With no Jackie Chan -- who combined great charisma and screen presence with awesome acrobatic fight skills -- to carry it, any Hong Kong action director has a large vacuum to fill at the centre of his film, particularly if it is dependent, as most are, on acrobatic martial arts skills. Sensibly, Jingle Ma places current Hong Kong superstar Tony Leung at the top of the bill here; the popular actor reprises the role he originally played in "Tokyo Raiders" and fulfils his only major requirement -- which is to look good and fire-off the occasional one-liner. Leung has acted in some of the most sublime examples of contemporary Asian cinema, from Wong Kar-Wai's masterpiece "In the Mood for Love" (and its 'follow-up', "2046") to Zhang Yimou's "Hero"; he can fill the screen with his charismatic presence just as well as Jackie Chan used to, but he is not a major practitioner of the martial arts and needs the director's help in the editing to make him look convincing! The same goes for his Korean model co-stars who are supposed to be Kung Fu experts but who, in reality, had never practised martial arts of any kind before appearing in this film! Leading lady, Shu Qi is a little more proficient, and appears in the film's only extended comedy fight scene with Richie Ren, but she is not the best actress in the world!
One couldn't say "Seoul Raiders" is a bad film. It's well enough made and directed, has a top star slumming it in the lead role, and looks attractive and modern. But there is absolutely no compelling content in it whatsoever and the whole thing comes off as exceedingly bland. It's all best summed up by an extension of the sentiment conveyed in the title of the ballad -- for which Jingle Ma wrote the lyrics -- which plays over a strangely lugubrious slow-motion water-fight between Tony Leung and Richie Ren: "Wasting Time in a Hot Spring". The viewer will probably feel the same way about the eighty-two minutes spent watching this film.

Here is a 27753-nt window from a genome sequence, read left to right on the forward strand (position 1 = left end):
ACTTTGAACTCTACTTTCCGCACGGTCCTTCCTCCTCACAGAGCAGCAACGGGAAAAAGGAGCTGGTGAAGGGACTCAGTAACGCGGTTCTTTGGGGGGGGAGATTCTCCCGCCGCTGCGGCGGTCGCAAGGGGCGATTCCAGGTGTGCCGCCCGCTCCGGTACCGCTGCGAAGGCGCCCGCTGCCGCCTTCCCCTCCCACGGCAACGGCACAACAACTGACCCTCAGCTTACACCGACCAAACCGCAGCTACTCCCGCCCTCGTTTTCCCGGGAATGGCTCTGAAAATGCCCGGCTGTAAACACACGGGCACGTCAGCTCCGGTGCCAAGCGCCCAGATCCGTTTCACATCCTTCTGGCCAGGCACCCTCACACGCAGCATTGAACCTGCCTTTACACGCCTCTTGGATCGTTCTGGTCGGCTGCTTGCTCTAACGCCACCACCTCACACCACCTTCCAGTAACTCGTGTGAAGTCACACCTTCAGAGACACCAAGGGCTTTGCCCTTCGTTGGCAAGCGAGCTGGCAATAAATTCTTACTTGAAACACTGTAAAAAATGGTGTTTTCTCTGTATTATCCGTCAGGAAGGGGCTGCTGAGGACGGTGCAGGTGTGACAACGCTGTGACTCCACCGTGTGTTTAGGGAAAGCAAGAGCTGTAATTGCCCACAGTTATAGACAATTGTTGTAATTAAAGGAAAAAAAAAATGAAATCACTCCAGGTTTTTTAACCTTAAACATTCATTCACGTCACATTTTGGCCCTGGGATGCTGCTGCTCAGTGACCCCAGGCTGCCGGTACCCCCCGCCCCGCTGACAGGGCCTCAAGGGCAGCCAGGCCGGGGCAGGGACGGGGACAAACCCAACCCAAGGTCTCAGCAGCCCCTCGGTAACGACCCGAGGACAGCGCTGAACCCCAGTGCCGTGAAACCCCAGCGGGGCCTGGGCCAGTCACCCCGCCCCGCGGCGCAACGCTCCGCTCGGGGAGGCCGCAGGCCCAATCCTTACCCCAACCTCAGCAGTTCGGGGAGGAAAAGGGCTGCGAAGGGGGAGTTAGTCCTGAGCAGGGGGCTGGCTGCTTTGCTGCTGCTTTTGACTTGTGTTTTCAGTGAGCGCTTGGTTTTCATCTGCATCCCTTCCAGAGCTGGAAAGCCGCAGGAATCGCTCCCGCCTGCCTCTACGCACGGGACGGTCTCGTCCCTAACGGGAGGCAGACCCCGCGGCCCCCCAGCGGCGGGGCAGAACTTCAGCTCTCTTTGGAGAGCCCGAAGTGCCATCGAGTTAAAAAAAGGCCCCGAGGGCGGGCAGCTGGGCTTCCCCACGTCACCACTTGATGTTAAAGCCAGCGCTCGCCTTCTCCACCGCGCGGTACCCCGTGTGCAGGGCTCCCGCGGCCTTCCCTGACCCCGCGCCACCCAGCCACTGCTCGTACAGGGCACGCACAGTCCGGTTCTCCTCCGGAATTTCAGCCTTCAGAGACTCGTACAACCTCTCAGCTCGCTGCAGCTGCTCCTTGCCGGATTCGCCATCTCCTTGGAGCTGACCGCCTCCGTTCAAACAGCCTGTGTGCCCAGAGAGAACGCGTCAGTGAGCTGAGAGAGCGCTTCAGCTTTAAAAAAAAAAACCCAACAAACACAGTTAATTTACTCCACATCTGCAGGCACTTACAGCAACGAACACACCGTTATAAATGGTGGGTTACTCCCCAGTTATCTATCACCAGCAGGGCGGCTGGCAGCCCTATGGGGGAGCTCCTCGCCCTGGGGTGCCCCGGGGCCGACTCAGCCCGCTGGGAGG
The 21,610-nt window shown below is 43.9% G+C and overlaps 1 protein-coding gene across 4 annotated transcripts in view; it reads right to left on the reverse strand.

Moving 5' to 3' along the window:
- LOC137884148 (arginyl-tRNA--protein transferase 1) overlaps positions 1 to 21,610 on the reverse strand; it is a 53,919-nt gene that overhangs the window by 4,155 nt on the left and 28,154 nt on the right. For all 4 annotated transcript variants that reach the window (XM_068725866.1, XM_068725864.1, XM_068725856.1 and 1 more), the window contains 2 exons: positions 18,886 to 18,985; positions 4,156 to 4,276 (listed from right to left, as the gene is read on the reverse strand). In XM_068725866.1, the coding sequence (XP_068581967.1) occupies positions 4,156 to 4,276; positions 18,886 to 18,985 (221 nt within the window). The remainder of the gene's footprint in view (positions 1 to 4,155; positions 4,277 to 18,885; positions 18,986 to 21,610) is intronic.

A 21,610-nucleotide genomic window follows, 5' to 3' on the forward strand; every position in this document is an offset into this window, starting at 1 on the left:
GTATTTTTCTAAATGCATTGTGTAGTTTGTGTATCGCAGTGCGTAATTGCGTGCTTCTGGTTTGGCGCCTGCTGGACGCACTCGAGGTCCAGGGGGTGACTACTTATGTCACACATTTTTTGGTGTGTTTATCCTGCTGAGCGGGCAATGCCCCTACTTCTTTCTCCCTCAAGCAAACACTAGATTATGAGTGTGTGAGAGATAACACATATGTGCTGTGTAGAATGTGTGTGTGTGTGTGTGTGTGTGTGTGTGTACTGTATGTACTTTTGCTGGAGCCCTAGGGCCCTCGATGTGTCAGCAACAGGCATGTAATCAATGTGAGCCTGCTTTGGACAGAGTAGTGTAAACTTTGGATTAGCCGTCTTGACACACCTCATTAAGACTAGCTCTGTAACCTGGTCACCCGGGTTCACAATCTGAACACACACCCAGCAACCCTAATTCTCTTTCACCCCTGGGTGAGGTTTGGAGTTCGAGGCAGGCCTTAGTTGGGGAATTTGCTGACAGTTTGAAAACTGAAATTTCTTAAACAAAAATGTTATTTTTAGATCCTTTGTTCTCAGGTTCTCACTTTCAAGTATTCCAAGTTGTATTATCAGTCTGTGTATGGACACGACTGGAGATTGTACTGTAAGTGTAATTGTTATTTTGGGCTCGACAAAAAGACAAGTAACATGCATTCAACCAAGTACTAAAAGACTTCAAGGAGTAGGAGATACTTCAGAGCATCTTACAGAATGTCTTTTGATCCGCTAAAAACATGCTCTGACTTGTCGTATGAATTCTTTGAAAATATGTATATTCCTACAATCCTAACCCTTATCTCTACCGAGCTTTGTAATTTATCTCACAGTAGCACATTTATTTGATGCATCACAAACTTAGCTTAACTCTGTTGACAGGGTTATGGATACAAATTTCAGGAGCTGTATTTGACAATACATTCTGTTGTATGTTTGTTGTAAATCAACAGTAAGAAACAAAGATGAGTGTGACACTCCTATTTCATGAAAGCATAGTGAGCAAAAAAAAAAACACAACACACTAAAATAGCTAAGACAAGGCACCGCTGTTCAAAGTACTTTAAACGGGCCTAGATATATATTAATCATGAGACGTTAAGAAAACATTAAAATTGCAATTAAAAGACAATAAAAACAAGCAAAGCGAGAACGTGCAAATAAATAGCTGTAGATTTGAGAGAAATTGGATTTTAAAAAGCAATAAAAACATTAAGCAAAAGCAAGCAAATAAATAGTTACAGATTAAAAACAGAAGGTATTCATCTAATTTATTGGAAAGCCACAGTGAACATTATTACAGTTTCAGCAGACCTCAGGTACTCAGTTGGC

Hong Kong Legends give the film a very decent treatment for its UK DVD release: a sharp anamorphic transfer and powerful Cantonese DTS and Dolby Digital 5.1 audio tracks ensure it looks and sounds as good as it could be expected to, while at least some of the extras are worth a look. Both the theatrical trailer and Hong Kong Legends' promotional trailer are included and we also get six trailers for other Hong Kong Legends titles. "Seoul Girls: A Travelogue" turns out to be a series of two-minute promotional items narrated by leading lady Shu Qi in which the Hong Kong actress is introduced to various aspects of Korean culture by the Korean actresses who play Tony Leung's glamorous assistants in the film. It's all superficial stuff -- just like the "The Making of Seoul Raiders" which, again, consists of more two-minute features which don't really tell you anything worthwhile at all. Some deleted scenes and an animated gallery of posters and publicity stills are included, but the major extra is a twenty-two minute interview with director Jingle Ma who pretty much puts the film in its proper context.